Amazon enters the world of adult animation with this rotoscoped new series co-created by BoJack Horseman’s Raphael Bob-Waksberg. It’s about an offbeat young woman (voiced by Alita: Battle Angel’s Rosa Salazar) who realises she has the ability to time travel in the wake of a near-death experience, and sets about using her new gift to prevent her father (Better Call Saul’s Bob Odenkirk) from being murdered.

Evil

Premieres: September 27 on CBS in the U.S. (No Australian release as of yet)

Katja Herbers (Westworld) and Mike Colter (Luke Cage) play sceptical/not sceptical investigators who poke into cases of alleged hauntings, possessions, and miracles, with a larger conspiracy hovering over them and some personal demons too. We saw the first episode at San Diego Comic-Con and it was spooky enough to make us want more.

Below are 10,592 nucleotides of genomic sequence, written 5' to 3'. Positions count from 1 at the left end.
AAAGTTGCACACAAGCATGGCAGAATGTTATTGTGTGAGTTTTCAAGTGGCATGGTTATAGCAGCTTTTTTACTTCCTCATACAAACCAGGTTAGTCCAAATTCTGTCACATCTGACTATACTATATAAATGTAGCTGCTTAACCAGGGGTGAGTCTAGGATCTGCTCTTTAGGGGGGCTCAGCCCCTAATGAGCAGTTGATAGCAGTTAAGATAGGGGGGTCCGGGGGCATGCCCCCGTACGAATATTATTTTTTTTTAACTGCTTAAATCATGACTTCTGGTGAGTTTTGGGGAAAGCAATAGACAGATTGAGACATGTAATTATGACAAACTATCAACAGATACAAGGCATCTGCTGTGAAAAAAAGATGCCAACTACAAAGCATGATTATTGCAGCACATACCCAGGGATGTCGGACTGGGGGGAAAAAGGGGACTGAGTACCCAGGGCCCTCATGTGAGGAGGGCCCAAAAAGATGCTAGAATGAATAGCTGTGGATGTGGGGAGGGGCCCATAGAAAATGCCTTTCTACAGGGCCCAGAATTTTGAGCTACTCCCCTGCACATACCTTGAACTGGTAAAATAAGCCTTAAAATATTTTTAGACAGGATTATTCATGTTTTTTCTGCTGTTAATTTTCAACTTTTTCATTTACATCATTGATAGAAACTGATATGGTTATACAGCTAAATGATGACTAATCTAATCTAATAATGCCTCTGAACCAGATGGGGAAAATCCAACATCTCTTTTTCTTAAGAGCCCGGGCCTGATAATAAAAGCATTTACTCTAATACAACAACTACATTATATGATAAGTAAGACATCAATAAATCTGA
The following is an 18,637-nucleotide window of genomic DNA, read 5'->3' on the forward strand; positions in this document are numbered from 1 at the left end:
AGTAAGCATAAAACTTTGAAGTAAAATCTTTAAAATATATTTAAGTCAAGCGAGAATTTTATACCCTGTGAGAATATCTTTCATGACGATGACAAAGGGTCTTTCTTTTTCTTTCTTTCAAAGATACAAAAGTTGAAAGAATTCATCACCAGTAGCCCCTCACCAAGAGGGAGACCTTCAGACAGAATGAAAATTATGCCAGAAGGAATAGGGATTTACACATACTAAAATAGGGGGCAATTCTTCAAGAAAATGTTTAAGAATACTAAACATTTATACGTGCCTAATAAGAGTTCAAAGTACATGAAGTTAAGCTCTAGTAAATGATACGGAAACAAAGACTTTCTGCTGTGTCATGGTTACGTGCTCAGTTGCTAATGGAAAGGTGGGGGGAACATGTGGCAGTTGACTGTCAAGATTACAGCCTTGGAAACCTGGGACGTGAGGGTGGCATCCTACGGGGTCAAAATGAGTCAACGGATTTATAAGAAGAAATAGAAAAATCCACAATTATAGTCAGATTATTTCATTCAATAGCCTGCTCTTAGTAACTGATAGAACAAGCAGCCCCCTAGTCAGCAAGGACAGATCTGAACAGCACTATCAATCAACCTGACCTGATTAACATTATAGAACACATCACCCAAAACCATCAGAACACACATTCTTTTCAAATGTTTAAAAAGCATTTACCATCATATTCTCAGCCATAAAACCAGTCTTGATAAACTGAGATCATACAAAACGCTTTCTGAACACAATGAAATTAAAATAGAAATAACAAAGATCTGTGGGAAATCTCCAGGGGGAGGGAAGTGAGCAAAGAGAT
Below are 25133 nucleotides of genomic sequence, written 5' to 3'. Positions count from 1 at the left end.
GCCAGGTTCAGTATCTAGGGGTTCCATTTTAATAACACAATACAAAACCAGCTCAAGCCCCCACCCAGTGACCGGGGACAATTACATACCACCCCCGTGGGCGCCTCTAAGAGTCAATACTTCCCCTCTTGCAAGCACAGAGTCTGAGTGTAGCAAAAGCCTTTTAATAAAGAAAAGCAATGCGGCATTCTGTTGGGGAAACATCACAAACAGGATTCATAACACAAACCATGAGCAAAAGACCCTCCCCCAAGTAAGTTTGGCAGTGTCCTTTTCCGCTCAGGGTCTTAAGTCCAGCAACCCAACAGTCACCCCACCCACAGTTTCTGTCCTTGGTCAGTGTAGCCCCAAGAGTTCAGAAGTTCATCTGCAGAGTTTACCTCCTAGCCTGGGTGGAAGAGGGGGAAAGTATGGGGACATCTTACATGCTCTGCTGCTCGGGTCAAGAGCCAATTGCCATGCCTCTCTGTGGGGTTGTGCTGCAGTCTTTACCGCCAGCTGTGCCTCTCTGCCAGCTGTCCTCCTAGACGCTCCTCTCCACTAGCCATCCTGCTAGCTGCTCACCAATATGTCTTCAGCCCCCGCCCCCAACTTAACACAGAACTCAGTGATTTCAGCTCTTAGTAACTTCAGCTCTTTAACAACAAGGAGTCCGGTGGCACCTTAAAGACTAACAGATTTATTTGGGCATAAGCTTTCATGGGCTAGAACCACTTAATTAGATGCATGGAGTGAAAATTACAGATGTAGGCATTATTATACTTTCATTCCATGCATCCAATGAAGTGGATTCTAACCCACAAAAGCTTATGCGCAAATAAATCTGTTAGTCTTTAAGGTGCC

Bless the Harts

Premieres: September 30 on Fox in the U.S. (No Australian release date as of yet)

Saturday Night Live vet Emily Spivey created this animated series about a North Carolina family, with voices by Kristen Wiig, Maya Rudolph, Jillian Bell (whose black-sheep teenage character is into fantasy art and comic books), and Ike Barinholtz.

Kate Kane (Ruby Rose) suits up in Batwoman. (Photo: Kimberley French, The CW)

Batwoman

Premieres: October 7 on the CW in the U.S. (No Australian release date as of yet, but it will likely appear on Fox 8 or Netflix)